Sunday, March 26th, 2017

Excuse me, can you spare $13,300?

2

8/1/09 New York Times – Health Bill Clears Hurdle and Hints at Consensus

Can your family of four afford $13,300 in taxes for the new health care system?

Quoting from the New York Times article: ”$1 trillion health care overhaul” and “coverage for about 95 percent of Americans”

Let’s do some math.

Current situation (BEFORE):

  • There are about 300 million Americans and and about 45 million are uninsured.
  • That means about 15% are uninsured and 85% are insured.

Proposed situation (AFTER):

  • Coverage for 95% of Americans means an additional 10% will be insured.
  • Ten percent of 300 million is 30,000,000 Americans.
  • Cost of the new program is $1 trillion.
  • Dividing $1T by 30M people is over $33,000 per additional person insured.
  • Prefer a smaller number?  $1T divided by 300M Americans is more than $3,300 per person!
  • A family of four would cost the “government” $13,300.

YOU pay for government programs.  Can your family afford $13,300 for a new health care system?

Comments

2 Responses to “Excuse me, can you spare $13,300?”
  1. JoWriter says:

    Dear Editor – you forgot that the “rich” are going to pay for this, not “us.”

    Definition of “rich” – somebody who makes more money than I do. I think my tongue-in-cheek definition has actually been verified by surveys or polls.

  2. handsoffmyhealth says:

    I’m one of the uninsured, by choice and because of expense. I wouldn’t mind paying $30 per month for catastrophic illness/hospitalization/trauma, but have no interest in paying for “insurance” against basic checkups, blood tests, etc. It isn’t insurance, not really, and is too costly and makes no sense. Why pay $10,000 per year (or even 2400) for a few doctors visits, blood tests, ultrasounds, mammograms which cost less than $1200 per year if I don’t go through ” insurance” and suffer with their regulations. I broke my leg once while having insurance. Because of insurance regulations and costs, the total bill was over $7500.00 and included unnecessary and invasive tests to “prove” the break and timing etc. Plus, it took 2 months after the precipitating event to even get seen. An accunpuncturist actually diagnosed the break for $60 and relieved the pain and kept me walking until I could get seen. Had I paid for it on my own, I would have been in the orthopedist within days, and the total cost would have been a maximum of $800.00, about half the deductible on my insurance.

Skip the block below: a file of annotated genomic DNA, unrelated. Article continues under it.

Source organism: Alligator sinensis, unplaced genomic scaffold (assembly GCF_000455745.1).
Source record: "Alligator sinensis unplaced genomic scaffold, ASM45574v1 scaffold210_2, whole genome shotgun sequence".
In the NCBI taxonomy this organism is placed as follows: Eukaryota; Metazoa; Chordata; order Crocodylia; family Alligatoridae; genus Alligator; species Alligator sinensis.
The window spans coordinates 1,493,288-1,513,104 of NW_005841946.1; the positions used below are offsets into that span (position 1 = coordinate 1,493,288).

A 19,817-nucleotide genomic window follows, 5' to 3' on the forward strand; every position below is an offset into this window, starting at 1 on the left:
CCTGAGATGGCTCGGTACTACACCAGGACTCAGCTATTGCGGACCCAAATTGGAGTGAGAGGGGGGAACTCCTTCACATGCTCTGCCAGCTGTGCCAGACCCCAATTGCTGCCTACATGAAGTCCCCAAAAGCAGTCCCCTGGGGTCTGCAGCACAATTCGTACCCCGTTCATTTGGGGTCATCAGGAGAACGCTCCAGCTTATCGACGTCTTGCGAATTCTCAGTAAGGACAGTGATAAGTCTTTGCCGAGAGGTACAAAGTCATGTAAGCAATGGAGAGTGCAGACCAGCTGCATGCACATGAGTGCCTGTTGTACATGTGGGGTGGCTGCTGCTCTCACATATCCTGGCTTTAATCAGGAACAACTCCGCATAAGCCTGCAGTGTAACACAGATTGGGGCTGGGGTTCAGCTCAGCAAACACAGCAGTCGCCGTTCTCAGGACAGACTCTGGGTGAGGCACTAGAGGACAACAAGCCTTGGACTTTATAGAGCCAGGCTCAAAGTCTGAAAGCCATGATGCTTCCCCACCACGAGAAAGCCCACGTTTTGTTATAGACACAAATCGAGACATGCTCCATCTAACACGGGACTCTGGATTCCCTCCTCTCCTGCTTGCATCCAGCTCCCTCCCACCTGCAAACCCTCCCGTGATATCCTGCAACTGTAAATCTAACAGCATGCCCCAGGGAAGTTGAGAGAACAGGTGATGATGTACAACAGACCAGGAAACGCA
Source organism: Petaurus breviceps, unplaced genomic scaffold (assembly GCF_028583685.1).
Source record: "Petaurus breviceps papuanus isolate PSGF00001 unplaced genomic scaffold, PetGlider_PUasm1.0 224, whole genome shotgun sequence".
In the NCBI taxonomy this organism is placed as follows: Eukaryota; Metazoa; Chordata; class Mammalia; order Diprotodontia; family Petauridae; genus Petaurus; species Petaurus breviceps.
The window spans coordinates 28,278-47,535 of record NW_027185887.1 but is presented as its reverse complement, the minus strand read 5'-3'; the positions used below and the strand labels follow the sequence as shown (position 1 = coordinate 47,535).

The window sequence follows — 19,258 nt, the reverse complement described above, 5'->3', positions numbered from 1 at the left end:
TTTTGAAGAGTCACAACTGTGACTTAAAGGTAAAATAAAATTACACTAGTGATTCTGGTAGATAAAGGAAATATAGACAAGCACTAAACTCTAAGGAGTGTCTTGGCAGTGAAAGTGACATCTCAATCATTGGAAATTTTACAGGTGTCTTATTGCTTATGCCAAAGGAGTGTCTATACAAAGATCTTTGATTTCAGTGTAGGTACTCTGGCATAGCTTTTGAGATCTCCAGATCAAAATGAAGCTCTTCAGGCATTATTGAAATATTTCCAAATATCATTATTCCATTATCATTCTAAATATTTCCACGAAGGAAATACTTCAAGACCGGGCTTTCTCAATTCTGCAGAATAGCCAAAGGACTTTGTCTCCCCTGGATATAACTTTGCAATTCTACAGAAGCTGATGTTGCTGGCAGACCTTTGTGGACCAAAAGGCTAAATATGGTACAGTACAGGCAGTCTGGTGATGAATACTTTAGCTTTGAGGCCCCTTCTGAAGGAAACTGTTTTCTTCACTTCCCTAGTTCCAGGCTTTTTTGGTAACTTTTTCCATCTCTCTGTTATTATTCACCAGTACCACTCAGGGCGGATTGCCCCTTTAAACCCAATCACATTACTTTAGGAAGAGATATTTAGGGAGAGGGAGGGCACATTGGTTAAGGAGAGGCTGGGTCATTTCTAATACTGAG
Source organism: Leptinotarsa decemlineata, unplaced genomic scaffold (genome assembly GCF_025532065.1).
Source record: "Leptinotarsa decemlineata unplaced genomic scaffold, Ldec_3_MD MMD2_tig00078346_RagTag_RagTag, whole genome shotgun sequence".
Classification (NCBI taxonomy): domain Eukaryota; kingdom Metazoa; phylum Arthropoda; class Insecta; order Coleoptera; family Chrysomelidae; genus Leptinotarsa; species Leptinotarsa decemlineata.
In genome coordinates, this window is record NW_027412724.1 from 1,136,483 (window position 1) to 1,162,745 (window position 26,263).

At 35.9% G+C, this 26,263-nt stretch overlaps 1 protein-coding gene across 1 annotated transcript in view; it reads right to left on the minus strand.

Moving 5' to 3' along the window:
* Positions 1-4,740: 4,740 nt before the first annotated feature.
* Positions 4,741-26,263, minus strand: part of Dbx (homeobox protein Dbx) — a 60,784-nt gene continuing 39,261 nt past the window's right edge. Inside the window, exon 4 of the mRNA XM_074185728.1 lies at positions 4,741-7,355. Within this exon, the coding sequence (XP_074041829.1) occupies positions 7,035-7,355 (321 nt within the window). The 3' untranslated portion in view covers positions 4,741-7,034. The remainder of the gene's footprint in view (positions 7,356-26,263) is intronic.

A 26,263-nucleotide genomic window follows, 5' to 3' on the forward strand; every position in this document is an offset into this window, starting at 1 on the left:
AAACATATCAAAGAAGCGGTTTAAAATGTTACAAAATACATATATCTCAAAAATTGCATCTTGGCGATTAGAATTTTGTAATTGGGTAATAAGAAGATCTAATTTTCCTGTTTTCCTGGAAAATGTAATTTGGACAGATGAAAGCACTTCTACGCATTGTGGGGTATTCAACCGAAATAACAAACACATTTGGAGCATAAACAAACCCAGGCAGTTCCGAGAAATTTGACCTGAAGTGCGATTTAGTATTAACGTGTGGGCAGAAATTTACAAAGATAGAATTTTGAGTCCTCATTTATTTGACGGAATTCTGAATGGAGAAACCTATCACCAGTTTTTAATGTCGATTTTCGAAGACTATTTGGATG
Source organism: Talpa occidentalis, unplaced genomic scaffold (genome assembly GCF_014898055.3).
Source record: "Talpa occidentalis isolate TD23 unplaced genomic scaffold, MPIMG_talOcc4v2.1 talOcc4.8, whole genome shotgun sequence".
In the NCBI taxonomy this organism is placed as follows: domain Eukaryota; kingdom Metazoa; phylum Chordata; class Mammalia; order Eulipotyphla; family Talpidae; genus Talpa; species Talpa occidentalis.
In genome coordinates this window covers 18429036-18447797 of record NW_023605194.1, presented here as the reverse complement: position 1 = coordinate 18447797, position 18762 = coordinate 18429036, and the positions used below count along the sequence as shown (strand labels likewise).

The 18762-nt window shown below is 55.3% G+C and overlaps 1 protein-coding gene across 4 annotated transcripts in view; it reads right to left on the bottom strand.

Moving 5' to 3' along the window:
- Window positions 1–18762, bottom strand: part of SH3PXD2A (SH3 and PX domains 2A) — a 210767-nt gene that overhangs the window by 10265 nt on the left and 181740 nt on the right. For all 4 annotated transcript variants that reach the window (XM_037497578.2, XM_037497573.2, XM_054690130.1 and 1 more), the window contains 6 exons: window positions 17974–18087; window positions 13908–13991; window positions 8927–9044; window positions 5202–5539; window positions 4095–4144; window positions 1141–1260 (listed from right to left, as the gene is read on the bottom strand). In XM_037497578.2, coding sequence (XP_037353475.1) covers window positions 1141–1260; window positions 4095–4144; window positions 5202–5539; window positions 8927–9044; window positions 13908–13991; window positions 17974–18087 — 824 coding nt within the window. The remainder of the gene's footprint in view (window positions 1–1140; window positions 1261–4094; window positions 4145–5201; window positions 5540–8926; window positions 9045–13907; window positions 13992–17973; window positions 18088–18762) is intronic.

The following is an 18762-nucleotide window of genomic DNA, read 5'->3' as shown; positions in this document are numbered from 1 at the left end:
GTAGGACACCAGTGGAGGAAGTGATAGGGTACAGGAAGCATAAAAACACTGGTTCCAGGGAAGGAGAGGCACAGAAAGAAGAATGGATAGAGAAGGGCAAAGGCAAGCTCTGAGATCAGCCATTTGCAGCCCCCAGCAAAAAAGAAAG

IMO, well informed and never to be humble, insurance is the problem-not insurance, and a poor way to deliver “health care”. It does not deliver health care or even cover health care, just crisis or chronic illness management. There are many ways to address the “crisis”; insurance reform is not one of them, nor is a public option. Have we learned nothing from the failure of Medicare? or the drug culture created by the feedback loop of Big Pharma profit motive, lobbyists enlisting Congress in their cause, increase in drug prices, payments to doctors and insurance companies to prescribe drugs, DTC advertising, control/influence of medical schools by Big Pharma, the Congressionally ordered “cooperation” between the FDA and Big Pharma, ad nauseum.
    Congress could pass legislation that would separate HSA’s from insurance premiums and raise contribution limits, allowing citizens to pay for health care of their choice at much lower cost than insurance could provide. How about tax incentives for staying well? Remove government subsidies and anti competition regulations from “health insurance” (like price fixing ). True competition may lower costs. Allowing free market generic drugs will reduce drug costs by over $600 BILLION, as will repeal of the corrupt and costly Medicare Prescription Drug Act, which maximized drug company profits at the expense of Medicare recipients. Another part of the solution: allowing SS recipients to opt out of Medicare Part A, which will save Billions. Also allow SS beneficiaries to have HSA’s and contribute to them and hospitalization of their own choice.
    Insurance coverage for 95 percent of Americans is not the answer, it is the problem.